Naples, the Camorra doesn’t make offers you can’t refuse, they just tell you
what to do and you do it. Therefore,
when a hard working but socially awkward teenager is instructed to detain one
of his more popular peers for a local crime boss, he reluctantly complies. The two spend an emotionally taxing day
together in Leonardo Di Costanzo’s The
screens as a selection of this year’s New Directors/New Films, co-presented by
MoMA and the Film Society of Lincoln Center.
is a husky kid who dropped out of school to help his father sell Italian ices
on the streets of Naples. Veronica is
also fifteen years old, but she dresses like an adult of dubious character. For reasons she fully understands but is
reluctant to share, Veronica has run afoul of Bernardino, the local head of his
Camorra clan. Eventually, Bernardino
will arrive to have it out with her, but until then Salvatore is to keep her in
an abandoned building near where his father stores their carts.
Interval is like the Gomorrah version of The Breakfast Club, with the Camorra filling the role of Assistant
Principal Dick Vernon. At first, Veronica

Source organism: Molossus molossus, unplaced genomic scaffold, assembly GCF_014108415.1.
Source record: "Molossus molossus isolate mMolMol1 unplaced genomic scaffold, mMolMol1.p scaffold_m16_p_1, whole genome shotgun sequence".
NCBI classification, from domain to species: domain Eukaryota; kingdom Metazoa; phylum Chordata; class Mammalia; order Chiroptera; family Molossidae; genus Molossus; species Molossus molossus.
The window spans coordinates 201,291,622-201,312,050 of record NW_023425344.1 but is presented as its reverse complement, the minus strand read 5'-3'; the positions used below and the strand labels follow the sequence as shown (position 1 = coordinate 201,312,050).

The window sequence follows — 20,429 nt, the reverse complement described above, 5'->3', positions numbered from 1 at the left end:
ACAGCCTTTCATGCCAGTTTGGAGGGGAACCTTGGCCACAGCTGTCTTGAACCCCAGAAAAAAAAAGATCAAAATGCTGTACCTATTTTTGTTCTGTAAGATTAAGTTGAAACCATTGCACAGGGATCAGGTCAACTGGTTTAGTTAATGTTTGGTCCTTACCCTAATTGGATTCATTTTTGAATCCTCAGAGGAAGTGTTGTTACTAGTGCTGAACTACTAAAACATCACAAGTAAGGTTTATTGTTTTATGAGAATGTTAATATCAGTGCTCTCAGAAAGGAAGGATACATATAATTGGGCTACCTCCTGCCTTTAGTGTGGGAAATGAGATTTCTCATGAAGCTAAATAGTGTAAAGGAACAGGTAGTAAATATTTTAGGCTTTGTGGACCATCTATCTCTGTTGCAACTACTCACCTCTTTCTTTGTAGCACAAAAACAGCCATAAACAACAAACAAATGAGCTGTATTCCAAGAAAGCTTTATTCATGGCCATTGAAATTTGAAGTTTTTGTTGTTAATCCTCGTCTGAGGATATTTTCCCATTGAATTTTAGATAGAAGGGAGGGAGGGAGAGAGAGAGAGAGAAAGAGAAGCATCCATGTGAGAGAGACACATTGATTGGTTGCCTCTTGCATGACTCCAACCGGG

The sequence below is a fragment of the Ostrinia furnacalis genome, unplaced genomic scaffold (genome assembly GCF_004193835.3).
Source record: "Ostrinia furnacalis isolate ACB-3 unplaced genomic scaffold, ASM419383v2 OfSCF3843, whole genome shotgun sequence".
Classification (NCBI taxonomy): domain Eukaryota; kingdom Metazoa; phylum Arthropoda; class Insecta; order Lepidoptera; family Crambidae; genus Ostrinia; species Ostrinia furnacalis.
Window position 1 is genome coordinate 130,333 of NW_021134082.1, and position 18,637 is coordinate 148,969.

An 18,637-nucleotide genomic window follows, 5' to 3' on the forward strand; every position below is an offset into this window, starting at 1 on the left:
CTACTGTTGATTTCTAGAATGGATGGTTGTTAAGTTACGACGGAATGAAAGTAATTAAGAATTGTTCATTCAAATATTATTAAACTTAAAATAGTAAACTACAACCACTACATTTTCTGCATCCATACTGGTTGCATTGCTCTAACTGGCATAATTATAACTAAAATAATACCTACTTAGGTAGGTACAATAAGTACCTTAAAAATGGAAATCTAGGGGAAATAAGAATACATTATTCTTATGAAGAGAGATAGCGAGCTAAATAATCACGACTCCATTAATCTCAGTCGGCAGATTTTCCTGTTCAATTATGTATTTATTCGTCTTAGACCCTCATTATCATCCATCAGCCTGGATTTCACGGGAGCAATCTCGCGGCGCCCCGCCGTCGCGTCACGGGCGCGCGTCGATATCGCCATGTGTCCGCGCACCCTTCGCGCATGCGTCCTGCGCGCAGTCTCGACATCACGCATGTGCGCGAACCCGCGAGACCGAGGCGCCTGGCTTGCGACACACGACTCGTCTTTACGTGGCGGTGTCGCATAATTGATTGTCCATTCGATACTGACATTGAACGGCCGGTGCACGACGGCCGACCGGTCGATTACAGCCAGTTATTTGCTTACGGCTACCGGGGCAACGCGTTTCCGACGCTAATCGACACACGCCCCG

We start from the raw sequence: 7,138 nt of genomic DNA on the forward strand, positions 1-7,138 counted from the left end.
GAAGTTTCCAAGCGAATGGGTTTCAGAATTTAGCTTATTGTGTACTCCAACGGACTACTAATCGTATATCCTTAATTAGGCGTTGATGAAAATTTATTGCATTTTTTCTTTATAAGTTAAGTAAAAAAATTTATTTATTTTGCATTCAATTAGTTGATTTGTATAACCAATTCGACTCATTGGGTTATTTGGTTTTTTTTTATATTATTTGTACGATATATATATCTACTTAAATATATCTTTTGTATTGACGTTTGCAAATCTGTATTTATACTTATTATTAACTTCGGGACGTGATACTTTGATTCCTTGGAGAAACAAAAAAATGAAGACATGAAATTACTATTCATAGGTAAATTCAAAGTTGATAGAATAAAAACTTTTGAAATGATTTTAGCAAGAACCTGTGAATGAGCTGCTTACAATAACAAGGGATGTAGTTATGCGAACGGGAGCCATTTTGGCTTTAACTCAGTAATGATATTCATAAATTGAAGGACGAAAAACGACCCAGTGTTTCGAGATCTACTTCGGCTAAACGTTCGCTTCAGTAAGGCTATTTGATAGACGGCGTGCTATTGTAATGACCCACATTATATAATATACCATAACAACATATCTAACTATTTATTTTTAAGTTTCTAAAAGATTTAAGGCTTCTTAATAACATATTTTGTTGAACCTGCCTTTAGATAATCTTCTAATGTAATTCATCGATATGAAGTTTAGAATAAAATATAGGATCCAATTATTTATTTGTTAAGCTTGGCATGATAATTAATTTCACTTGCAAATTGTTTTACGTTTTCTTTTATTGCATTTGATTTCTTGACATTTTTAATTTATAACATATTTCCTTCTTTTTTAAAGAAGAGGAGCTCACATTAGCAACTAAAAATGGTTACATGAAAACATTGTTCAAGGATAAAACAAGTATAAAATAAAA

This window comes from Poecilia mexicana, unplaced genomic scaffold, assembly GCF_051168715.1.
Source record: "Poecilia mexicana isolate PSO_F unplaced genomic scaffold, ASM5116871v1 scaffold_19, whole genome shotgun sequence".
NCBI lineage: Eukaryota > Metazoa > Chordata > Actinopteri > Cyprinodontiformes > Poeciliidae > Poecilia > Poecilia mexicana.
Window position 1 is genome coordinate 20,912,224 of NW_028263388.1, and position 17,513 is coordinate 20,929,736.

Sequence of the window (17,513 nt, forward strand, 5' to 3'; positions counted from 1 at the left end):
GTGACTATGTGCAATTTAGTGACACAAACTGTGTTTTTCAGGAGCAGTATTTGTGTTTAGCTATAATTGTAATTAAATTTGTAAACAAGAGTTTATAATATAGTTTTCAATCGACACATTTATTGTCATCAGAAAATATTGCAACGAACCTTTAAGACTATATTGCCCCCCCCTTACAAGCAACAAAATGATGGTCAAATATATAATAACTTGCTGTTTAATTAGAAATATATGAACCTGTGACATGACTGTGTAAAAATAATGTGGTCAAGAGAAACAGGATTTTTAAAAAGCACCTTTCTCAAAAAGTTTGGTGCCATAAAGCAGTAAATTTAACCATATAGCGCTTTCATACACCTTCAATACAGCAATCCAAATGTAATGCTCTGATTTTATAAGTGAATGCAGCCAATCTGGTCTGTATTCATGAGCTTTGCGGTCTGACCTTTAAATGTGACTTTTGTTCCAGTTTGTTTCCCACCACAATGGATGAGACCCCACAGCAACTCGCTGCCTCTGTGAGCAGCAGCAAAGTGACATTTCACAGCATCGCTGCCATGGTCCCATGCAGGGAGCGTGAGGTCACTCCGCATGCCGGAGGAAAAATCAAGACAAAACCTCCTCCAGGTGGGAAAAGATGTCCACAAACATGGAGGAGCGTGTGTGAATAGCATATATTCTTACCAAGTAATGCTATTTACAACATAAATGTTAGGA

is snobbish and condescendingly, while Salvatore is sullen and resentful. Yet, they inevitably start to understand and
empathize with each other. Lessons will
be learned and bonds will be forged, if perhaps fleetingly.
almost entirely on location at long deserted mental hospital, Interval has a terrific sense of
place. One could easily imagine an
Italian remake of Grave Encounters being
shot there. Ambling through the labyrinthine
structure and the surrounding grounds helps pass the time for viewers and
characters alike, which is something.
Unfortunately, though they are perhaps only too true to life, Salvatore
is so thick-witted and inarticulate, while Veronica is so sexually precocious
it is difficult to heavily invest in their fates.
of a local youth acting workshop, co-leads Francesca Riso and Alessio Gallo are
quite professional and convincing, at least given development of their
respective characters. Still, we have
certainly seen their likes before.
Indeed, they are staples of John Hughes films, minus the Camorra
Interval is rather predictable, but for the most part,
its execution ranks above average. Nonetheless,
it falls short of the closing profundity it so clearly reaches for. An okay exercise in Italian Realism (with a
strong Neapolitan accent), The Interval screens
this Friday (3/29) at the Walter Reade and Sunday (3/31) at MoMA, as part of
Labels: Camorra, Italian Cinema, ND/NF '13